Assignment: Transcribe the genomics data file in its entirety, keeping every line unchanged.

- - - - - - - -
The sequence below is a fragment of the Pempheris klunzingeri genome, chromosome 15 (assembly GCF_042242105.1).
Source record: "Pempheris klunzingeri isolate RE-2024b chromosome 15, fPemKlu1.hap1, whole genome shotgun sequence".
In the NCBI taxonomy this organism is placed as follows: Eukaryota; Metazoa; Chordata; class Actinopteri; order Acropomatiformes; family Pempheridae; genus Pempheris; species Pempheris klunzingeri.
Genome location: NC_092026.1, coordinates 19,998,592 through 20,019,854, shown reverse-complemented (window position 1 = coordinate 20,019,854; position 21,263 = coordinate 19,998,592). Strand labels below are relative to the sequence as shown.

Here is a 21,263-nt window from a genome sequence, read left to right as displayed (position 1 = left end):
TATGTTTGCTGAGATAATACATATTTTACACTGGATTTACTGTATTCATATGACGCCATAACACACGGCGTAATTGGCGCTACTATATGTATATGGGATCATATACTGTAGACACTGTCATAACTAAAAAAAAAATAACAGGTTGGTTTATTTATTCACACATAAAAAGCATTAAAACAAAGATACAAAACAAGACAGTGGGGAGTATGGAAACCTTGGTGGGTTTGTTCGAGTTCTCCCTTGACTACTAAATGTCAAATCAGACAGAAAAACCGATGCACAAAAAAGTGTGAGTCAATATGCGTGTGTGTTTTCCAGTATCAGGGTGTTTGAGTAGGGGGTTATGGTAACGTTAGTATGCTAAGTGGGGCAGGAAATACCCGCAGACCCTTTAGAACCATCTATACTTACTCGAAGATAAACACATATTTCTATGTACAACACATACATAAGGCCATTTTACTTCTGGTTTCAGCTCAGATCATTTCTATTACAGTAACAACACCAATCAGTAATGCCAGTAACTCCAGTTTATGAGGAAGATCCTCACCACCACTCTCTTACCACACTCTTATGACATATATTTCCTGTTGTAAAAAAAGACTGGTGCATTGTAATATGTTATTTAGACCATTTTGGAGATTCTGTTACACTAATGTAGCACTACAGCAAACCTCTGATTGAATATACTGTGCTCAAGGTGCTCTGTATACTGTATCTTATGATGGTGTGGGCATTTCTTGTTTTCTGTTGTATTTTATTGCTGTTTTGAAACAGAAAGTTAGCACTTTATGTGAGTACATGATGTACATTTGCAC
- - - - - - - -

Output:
The sequence below is a fragment of the Pempheris klunzingeri genome, chromosome 15 (assembly GCF_042242105.1).
Source record: "Pempheris klunzingeri isolate RE-2024b chromosome 15, fPemKlu1.hap1, whole genome shotgun sequence".
In the NCBI taxonomy this organism is placed as follows: Eukaryota; Metazoa; Chordata; class Actinopteri; order Acropomatiformes; family Pempheridae; genus Pempheris; species Pempheris klunzingeri.
Genome location: NC_092026.1, coordinates 19,998,592 through 20,019,854, shown reverse-complemented (window position 1 = coordinate 20,019,854; position 21,263 = coordinate 19,998,592). Strand labels below are relative to the sequence as shown.

Here is a 21,263-nt window from a genome sequence, read left to right as displayed (position 1 = left end):
TATGTTTGCTGAGATAATACATATTTTACACTGGATTTACTGTATTCATATGACGCCATAACACACGGCGTAATTGGCGCTACTATATGTATATGGGATCATATACTGTAGACACTGTCATAACTAAAAAAAAAATAACAGGTTGGTTTATTTATTCACACATAAAAAGCATTAAAACAAAGATACAAAACAAGACAGTGGGGAGTATGGAAACCTTGGTGGGTTTGTTCGAGTTCTCCCTTGACTACTAAATGTCAAATCAGACAGAAAAACCGATGCACAAAAAAGTGTGAGTCAATATGCGTGTGTGTTTTCCAGTATCAGGGTGTTTGAGTAGGGGGTTATGGTAACGTTAGTATGCTAAGTGGGGCAGGAAATACCCGCAGACCCTTTAGAACCATCTATACTTACTCGAAGATAAACACATATTTCTATGTACAACACATACATAAGGCCATTTTACTTCTGGTTTCAGCTCAGATCATTTCTATTACAGTAACAACACCAATCAGTAATGCCAGTAACTCCAGTTTATGAGGAAGATCCTCACCACCACTCTCTTACCACACTCTTATGACATATATTTCCTGTTGTAAAAAAAGACTGGTGCATTGTAATATGTTATTTAGACCATTTTGGAGATTCTGTTACACTAATGTAGCACTACAGCAAACCTCTGATTGAATATACTGTGCTCAAGGTGCTCTGTATACTGTATCTTATGATGGTGTGGGCATTTCTTGTTTTCTGTTGTATTTTATTGCTGTTTTGAAACAGAAAGTTAGCACTTTATGTGAGTACATGATGTACATTTGCAC